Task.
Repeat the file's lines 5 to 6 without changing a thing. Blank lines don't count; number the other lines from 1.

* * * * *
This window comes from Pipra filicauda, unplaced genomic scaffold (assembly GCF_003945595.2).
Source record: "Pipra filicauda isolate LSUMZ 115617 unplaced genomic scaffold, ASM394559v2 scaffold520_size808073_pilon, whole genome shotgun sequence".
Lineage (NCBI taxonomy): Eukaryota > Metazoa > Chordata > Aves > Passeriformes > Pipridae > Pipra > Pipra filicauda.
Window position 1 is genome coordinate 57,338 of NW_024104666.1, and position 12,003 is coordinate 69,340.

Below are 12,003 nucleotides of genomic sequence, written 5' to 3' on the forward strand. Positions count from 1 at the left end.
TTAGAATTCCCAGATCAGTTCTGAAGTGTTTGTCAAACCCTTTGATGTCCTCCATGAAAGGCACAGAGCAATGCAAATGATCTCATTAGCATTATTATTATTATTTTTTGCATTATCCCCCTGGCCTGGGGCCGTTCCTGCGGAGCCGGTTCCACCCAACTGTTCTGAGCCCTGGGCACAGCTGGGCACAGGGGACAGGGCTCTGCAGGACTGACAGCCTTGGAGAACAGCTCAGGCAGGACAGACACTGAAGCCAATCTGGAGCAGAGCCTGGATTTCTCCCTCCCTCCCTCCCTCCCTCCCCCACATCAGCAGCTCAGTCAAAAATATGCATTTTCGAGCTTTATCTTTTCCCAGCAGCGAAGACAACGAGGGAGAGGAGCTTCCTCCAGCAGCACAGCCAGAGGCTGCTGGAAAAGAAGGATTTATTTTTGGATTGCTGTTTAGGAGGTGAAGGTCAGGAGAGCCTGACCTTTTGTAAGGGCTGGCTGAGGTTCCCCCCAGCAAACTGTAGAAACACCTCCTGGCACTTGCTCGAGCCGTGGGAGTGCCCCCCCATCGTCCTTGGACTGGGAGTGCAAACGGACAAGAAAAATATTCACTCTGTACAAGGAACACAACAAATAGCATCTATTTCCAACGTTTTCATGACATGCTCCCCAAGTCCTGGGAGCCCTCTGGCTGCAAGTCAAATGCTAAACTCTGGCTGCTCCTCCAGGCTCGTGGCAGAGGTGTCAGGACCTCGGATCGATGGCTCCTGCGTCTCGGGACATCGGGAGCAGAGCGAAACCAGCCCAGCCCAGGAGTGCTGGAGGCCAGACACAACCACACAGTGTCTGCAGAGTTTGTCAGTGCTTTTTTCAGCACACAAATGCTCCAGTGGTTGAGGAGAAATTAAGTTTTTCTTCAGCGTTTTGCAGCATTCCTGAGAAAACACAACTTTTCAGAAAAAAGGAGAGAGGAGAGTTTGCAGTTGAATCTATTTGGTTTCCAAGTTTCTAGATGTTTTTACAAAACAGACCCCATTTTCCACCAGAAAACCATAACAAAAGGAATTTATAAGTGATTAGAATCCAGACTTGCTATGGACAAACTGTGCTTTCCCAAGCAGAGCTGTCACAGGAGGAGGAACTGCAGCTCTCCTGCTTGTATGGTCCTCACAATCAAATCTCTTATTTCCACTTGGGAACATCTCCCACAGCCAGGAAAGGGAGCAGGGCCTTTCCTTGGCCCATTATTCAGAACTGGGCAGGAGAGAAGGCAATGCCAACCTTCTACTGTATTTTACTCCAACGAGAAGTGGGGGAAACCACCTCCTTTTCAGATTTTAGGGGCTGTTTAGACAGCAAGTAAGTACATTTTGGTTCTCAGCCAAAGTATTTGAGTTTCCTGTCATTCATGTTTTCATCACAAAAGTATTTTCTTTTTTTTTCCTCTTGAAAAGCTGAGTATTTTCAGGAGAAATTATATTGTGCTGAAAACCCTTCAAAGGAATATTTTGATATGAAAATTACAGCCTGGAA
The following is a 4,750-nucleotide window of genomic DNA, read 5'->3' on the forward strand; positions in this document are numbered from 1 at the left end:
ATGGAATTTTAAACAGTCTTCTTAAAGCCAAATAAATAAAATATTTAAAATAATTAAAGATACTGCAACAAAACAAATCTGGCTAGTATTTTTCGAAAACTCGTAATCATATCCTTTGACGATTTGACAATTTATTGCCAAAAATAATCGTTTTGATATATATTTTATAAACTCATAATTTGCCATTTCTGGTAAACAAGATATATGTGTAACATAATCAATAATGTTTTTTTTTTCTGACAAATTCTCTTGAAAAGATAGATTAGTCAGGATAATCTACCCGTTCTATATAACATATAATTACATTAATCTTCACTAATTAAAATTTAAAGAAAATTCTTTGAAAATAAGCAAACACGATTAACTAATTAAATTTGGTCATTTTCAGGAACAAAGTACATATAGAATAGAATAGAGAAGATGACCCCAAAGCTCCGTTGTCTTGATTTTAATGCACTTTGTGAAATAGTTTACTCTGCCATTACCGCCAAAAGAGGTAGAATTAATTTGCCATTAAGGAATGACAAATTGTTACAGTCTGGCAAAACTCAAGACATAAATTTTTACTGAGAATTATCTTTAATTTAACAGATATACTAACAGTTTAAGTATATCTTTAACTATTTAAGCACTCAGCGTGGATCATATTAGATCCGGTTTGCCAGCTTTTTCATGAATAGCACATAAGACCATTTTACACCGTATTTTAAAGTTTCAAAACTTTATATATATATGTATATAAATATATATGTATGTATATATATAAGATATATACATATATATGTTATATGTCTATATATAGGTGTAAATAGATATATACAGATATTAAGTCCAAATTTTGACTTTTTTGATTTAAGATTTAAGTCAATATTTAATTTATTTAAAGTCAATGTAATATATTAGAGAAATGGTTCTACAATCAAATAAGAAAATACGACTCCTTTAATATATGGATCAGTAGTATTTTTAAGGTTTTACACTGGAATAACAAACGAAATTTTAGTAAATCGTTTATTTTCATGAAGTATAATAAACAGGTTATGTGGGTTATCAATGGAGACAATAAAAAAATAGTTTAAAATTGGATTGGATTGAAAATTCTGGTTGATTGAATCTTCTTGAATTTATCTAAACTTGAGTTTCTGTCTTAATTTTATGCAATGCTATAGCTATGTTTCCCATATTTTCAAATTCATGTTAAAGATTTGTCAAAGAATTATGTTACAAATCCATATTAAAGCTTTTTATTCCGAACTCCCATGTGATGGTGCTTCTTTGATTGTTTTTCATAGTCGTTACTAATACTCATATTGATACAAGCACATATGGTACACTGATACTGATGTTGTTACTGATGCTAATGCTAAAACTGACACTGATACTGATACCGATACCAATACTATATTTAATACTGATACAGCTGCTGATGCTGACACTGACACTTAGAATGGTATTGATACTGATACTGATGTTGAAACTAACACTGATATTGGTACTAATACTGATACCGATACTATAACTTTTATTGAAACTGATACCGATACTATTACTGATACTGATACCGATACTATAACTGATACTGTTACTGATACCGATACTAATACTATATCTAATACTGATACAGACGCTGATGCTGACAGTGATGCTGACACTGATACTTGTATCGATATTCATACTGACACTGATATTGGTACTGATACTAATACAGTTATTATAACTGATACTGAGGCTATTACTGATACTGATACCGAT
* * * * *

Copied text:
Below are 12,003 nucleotides of genomic sequence, written 5' to 3' on the forward strand. Positions count from 1 at the left end.
TTAGAATTCCCAGATCAGTTCTGAAGTGTTTGTCAAACCCTTTGATGTCCTCCATGAAAGGCACAGAGCAATGCAAATGATCTCATTAGCATTATTATTATTATTTTTTGCATTATCCCCCTGGCCTGGGGCCGTTCCTGCGGAGCCGGTTCCACCCAACTGTTCTGAGCCCTGGGCACAGCTGGGCACAGGGGACAGGGCTCTGCAGGACTGACAGCCTTGGAGAACAGCTCAGGCAGGACAGACACTGAAGCCAATCTGGAGCAGAGCCTGGATTTCTCCCTCCCTCCCTCCCTCCCTCCCCCACATCAGCAGCTCAGTCAAAAATATGCATTTTCGAGCTTTATCTTTTCCCAGCAGCGAAGACAACGAGGGAGAGGAGCTTCCTCCAGCAGCACAGCCAGAGGCTGCTGGAAAAGAAGGATTTATTTTTGGATTGCTGTTTAGGAGGTGAAGGTCAGGAGAGCCTGACCTTTTGTAAGGGCTGGCTGAGGTTCCCCCCAGCAAACTGTAGAAACACCTCCTGGCACTTGCTCGAGCCGTGGGAGTGCCCCCCCATCGTCCTTGGACTGGGAGTGCAAACGGACAAGAAAAATATTCACTCTGTACAAGGAACACAACAAATAGCATCTATTTCCAACGTTTTCATGACATGCTCCCCAAGTCCTGGGAGCCCTCTGGCTGCAAGTCAAATGCTAAACTCTGGCTGCTCCTCCAGGCTCGTGGCAGAGGTGTCAGGACCTCGGATCGATGGCTCCTGCGTCTCGGGACATCGGGAGCAGAGCGAAACCAGCCCAGCCCAGGAGTGCTGGAGGCCAGACACAACCACACAGTGTCTGCAGAGTTTGTCAGTGCTTTTTTCAGCACACAAATGCTCCAGTGGTTGAGGAGAAATTAAGTTTTTCTTCAGCGTTTTGCAGCATTCCTGAGAAAACACAACTTTTCAGAAAAAAGGAGAGAGGAGAGTTTGCAGTTGAATCTATTTGGTTTCCAAGTTTCTAGATGTTTTTACAAAACAGACCCCATTTTCCACCAGAAAACCATAACAAAAGGAATTTATAAGTGATTAGAATCCAGACTTGCTATGGACAAACTGTGCTTTCCCAAGCAGAGCTGTCACAGGAGGAGGAACTGCAGCTCTCCTGCTTGTATGGTCCTCACAATCAAATCTCTTATTTCCACTTGGGAACATCTCCCACAGCCAGGAAAGGGAGCAGGGCCTTTCCTTGGCCCATTATTCAGAACTGGGCAGGAGAGAAGGCAATGCCAACCTTCTACTGTATTTTACTCCAACGAGAAGTGGGGGAAACCACCTCCTTTTCAGATTTTAGGGGCTGTTTAGACAGCAAGTAAGTACATTTTGGTTCTCAGCCAAAGTATTTGAGTTTCCTGTCATTCATGTTTTCATCACAAAAGTATTTTCTTTTTTTTTCCTCTTGAAAAGCTGAGTATTTTCAGGAGAAATTATATTGTGCTGAAAACCCTTCAAAGGAATATTTTGATATGAAAATTACAGCCTGGAA